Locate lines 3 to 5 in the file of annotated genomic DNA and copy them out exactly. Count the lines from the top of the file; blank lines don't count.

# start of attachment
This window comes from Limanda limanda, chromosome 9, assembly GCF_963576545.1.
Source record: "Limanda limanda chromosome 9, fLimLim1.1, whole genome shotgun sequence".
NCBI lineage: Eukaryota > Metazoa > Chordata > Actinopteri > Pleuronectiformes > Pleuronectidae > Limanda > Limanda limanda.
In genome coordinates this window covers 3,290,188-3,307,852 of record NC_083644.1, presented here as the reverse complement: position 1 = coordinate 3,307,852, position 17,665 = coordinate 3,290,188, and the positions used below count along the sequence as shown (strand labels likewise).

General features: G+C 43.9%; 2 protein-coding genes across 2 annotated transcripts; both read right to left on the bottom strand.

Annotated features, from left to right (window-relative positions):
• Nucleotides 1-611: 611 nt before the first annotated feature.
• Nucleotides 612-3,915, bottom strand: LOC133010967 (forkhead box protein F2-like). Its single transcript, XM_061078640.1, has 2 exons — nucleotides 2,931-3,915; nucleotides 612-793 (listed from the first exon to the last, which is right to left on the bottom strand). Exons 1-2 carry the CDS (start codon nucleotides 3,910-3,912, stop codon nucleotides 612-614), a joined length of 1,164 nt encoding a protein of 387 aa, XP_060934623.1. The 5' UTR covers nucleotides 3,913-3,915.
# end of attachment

NCBI lineage: Eukaryota > Metazoa > Chordata > Actinopteri > Pleuronectiformes > Pleuronectidae > Limanda > Limanda limanda.
In genome coordinates this window covers 3,290,188-3,307,852 of record NC_083644.1, presented here as the reverse complement: position 1 = coordinate 3,307,852, position 17,665 = coordinate 3,290,188, and the positions used below count along the sequence as shown (strand labels likewise).

General features: G+C 43.9%; 2 protein-coding genes across 2 annotated transcripts; both read right to left on the bottom strand.